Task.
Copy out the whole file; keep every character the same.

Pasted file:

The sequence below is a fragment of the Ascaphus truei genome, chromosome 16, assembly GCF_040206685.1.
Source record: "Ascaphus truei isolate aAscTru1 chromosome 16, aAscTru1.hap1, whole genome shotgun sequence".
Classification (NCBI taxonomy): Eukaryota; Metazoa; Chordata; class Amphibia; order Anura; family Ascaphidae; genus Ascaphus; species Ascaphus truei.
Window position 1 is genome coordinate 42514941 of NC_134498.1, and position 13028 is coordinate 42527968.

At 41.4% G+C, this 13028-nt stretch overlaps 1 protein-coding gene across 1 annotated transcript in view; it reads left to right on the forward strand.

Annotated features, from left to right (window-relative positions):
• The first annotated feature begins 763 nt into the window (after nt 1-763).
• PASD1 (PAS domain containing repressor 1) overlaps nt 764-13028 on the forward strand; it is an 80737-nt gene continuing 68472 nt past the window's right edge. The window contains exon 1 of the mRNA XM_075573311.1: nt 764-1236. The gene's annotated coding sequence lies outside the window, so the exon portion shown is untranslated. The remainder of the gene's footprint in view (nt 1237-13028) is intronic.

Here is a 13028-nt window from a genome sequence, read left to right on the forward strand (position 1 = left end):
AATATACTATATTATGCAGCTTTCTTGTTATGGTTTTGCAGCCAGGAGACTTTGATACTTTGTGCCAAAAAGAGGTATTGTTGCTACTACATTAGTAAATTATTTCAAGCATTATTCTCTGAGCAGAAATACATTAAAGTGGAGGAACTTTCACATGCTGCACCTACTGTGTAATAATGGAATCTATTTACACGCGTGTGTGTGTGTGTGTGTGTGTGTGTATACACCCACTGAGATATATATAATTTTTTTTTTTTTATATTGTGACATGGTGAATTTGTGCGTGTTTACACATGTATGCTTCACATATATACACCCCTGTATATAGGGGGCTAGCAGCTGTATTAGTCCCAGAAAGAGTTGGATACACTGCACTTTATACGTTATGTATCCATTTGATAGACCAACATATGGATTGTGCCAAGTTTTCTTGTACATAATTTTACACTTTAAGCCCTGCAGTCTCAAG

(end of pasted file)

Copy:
The sequence below is a fragment of the Ascaphus truei genome, chromosome 16, assembly GCF_040206685.1.
Source record: "Ascaphus truei isolate aAscTru1 chromosome 16, aAscTru1.hap1, whole genome shotgun sequence".
Classification (NCBI taxonomy): Eukaryota; Metazoa; Chordata; class Amphibia; order Anura; family Ascaphidae; genus Ascaphus; species Ascaphus truei.
Window position 1 is genome coordinate 42514941 of NC_134498.1, and position 13028 is coordinate 42527968.

At 41.4% G+C, this 13028-nt stretch overlaps 1 protein-coding gene across 1 annotated transcript in view; it reads left to right on the forward strand.

Annotated features, from left to right (window-relative positions):
• The first annotated feature begins 763 nt into the window (after nt 1-763).
• PASD1 (PAS domain containing repressor 1) overlaps nt 764-13028 on the forward strand; it is an 80737-nt gene continuing 68472 nt past the window's right edge. The window contains exon 1 of the mRNA XM_075573311.1: nt 764-1236. The gene's annotated coding sequence lies outside the window, so the exon portion shown is untranslated. The remainder of the gene's footprint in view (nt 1237-13028) is intronic.

Here is a 13028-nt window from a genome sequence, read left to right on the forward strand (position 1 = left end):
AATATACTATATTATGCAGCTTTCTTGTTATGGTTTTGCAGCCAGGAGACTTTGATACTTTGTGCCAAAAAGAGGTATTGTTGCTACTACATTAGTAAATTATTTCAAGCATTATTCTCTGAGCAGAAATACATTAAAGTGGAGGAACTTTCACATGCTGCACCTACTGTGTAATAATGGAATCTATTTACACGCGTGTGTGTGTGTGTGTGTGTGTGTGTATACACCCACTGAGATATATATAATTTTTTTTTTTTTATATTGTGACATGGTGAATTTGTGCGTGTTTACACATGTATGCTTCACATATATACACCCCTGTATATAGGGGGCTAGCAGCTGTATTAGTCCCAGAAAGAGTTGGATACACTGCACTTTATACGTTATGTATCCATTTGATAGACCAACATATGGATTGTGCCAAGTTTTCTTGTACATAATTTTACACTTTAAGCCCTGCAGTCTCAAG